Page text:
Study of the basic principles of reproduction, lactation, growth, and hormonal regulation in animals as well as humans, including cell growth and differentiation, processes of reproduction, biotechnological methods of reproductive control, manipulation, performance enhancement of lactation and growth. Prerequisite: ANSC 100, ANSC 221.
Explores the current and historical functions and influences of companion animals in American society. Topics include the evolution of animal protection, the use of assistance and service animals, and the growth of the pet supply industry. Controversial issues which are of current concern to society will also be examined.
This course satisfies the General Education Criteria for:
Cultural Studies - Western
Introduces students to the major past and present causes of plague in humans as well as agricultural and companion animals. Smallpox, yellow fever, bubonic plague, polio, SARS, AIDS, West Nile encephalitis, Zika, PRRS, PEDV, foot and mouth disease, bovine spongiform encephalopathy, and others will be discussed. The characteristics of each disease, including, mode of transmission, symptoms, duration of illness, and mortality rates will be presented. History and probability of recurrence will also be explored. Prerequisite: Some knowledge in anatomy and physiology may be helpful.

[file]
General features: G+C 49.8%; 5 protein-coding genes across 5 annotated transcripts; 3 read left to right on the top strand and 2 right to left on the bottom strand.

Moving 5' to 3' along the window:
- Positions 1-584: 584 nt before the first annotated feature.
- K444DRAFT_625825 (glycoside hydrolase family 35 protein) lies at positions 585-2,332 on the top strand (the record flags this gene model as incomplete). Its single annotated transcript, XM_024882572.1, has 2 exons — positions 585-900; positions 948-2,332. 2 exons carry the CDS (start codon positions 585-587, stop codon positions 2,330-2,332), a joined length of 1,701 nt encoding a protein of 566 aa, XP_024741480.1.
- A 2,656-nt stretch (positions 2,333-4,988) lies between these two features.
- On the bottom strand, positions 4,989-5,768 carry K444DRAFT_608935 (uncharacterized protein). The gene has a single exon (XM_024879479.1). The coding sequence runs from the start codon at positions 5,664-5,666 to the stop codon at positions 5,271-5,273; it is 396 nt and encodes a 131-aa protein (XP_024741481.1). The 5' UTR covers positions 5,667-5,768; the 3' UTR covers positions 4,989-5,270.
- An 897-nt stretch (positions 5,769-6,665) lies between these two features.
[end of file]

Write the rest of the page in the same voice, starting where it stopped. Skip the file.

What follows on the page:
Provides an understanding of the crucial roles that horses have played in the development and expansion of human civilization, including how the role of the horse in culture and society has changed throughout history. Topics addressed include an understanding of the evolution and domestication of horses, use of horses for transportation, sport, warfare and power, and the impact of horses on societal issues facing the world today.
Supervised, off-campus learning experience in an animal-related enterprise. May be repeated in the same or separate terms to a maximum of 10 hours. Prerequisite: Good academic standing; ANSC 100.
Supervised, on-campus learning experience associated with subject matter specific to animal sciences. Approved for both letter and S/U grading. May be repeated in the same or separate terms to a maximum of 10 hours. Prerequisite: Good academic standing; ANSC 100.
Individual research in animal sciences. May be repeated in the same or separate terms to a maximum of 10 hours. Prerequisite: Minimum GPA of 2.5; not open to students on probation; consent of instructor.
Presentations and discussion of employment opportunities, departmental research activities, and topics relevant to animal agriculture. Prerequisite: Sophomore standing.
Field studies of farms and service industries; discusses and demonstrates management practices on commercial farms. Trip normally taken during spring break. May be repeated up to 8 hours in separate terms if topics vary.